There is good evidence that we are the victims of Republican hype on this religious issue, which perpetuates itself in the servile media, creating a faddish obsession with religiousity at a time when more people are actually leaving religion than coming into it. Like the phony campaign against Christmas, they are tying us up in knots with this theocratic correctness. For both practical and principled reasons, we shouldn't let them do it.
Get a bunch of your friends together, ring O. J. Simpson’s doorbell, and tell him that you are “the real killers” and that you are surrendering to him so that he can finally stop searching for you. Get his reaction on videotape and sell it over the Internet.
Convince the leaders of the world’s only superpower that a Middle Eastern nation is loaded to the gills with weapons of mass destruction. Tell them that some broken-down old vans there are “mobile weapons labs,” and persuade them to spend billions of dollars on an invasion and an occupation. After they scour the country for the weapons and come up empty, shrug your shoulders sympathetically and take over the oil ministry.
hostile to science
lacking in empathy
lacking in public spirit
out of control
Thanks to: Breeze, Chuck, Ivan Raikov, Kaiju, Kathy, Roger, Shirley, S.M. Dixon
i've got a little list...
Steven Abrams (Kansas BofE)
Howard Fieldstead Ahmanson
Roger Ailes (FNC)
Alan Bonsell (Dover BofE)
Bill Buckingham (Dover BofE)
George W. Bush
Bruce Chapman (DI)
The Coors Family
William A. Dembski
Leonard Downie (WaPo)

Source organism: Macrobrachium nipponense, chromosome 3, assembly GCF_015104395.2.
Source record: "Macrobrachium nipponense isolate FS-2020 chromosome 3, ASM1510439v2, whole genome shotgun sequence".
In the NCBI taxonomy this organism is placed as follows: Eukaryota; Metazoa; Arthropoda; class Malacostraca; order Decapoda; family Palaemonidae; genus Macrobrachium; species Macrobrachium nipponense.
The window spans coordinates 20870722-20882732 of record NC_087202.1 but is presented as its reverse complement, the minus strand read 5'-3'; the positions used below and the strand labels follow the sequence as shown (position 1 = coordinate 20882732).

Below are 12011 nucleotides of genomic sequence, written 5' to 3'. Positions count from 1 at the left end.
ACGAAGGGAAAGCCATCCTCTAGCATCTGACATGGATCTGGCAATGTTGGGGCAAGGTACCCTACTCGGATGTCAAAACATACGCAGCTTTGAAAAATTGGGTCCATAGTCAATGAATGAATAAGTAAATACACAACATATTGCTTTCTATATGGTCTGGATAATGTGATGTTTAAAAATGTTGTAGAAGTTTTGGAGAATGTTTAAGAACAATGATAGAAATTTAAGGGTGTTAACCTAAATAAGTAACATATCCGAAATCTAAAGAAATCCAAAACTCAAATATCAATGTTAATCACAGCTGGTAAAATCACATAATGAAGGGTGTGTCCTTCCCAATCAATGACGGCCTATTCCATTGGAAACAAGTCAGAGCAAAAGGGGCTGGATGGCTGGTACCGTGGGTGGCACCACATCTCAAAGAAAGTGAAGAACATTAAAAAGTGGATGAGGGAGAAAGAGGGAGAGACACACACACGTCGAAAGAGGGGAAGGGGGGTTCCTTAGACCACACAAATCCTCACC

John Gibson (FNC)
Fred Hiatt (WaPo)
James F. Inhofe
Philip E. Johnson
by Joel Pelletier
(click on image for more info)
Stephen C. Meyer (DI)
Judith Miller (ex-NYT)
Sun Myung Moon
Elspeth Reeve (TNR)
Martin Peretz (TNR)
Richard Mellon Scaife
Susan Schmidt (WaPo)
John Solomon (WaPo)
Richard Thompson (TMLC)
Bob Woodward (WaPo)
All the fine sites I've
Be sure to visit them all!!
Arthur C. Clarke
Daniel C. Dennett
Philip K. Dick
Stephen Jay Gould
"The Harder They Come"
Ursula K. LeGuin
The Marx Brothers
Michael C. Penta
Michael Powell & Emeric Pressburger
"The Red Shoes"
"Singin' in the Rain"
Talking Heads/David Byrne
Hunter S. Thompson
"2001: A Space Odyssey"
If you read unfutz at least once a week, without fail, your teeth will be whiter and your love life more satisfying.
If you read it daily, I will come to your house, kiss you on the forehead, bathe your feet, and cook pancakes for you, with yummy syrup and everything.
(You might want to keep a watch on me, though, just to avoid the syrup ending up on your feet and the pancakes on your forehead.)
Finally, on a more mundane level, since I don't believe that anyone actually reads this stuff, I make this offer: I'll give five bucks to the first person who contacts me and asks for it -- and, believe me, right now five bucks might as well be five hundred, so this is no trivial offer.